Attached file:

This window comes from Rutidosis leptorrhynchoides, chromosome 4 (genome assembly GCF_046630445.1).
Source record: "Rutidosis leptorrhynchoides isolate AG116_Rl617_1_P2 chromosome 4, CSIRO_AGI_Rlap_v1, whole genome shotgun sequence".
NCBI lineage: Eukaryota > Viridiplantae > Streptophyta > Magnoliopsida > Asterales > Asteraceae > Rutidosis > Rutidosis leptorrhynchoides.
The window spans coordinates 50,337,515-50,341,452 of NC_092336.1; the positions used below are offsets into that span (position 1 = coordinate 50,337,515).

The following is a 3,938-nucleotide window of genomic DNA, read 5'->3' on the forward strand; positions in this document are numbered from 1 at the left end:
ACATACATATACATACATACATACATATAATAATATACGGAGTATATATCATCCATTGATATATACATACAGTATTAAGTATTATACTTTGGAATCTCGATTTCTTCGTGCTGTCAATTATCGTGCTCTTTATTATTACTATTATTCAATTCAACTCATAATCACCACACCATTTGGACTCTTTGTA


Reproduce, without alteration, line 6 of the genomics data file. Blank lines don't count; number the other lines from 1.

ACATACATATACATACATACATACATATAATAATATACGGAGTATATATCATCCATTGATATATACATACAGTATTAAGTATTATACTTTGGAATCTCGATTTCTTCGTGCTGTCAATTATCGTGCTCTTTATTATTACTATTATTCAATTCAACTCATAATCACCACACCATTTGGACTCTTTGTA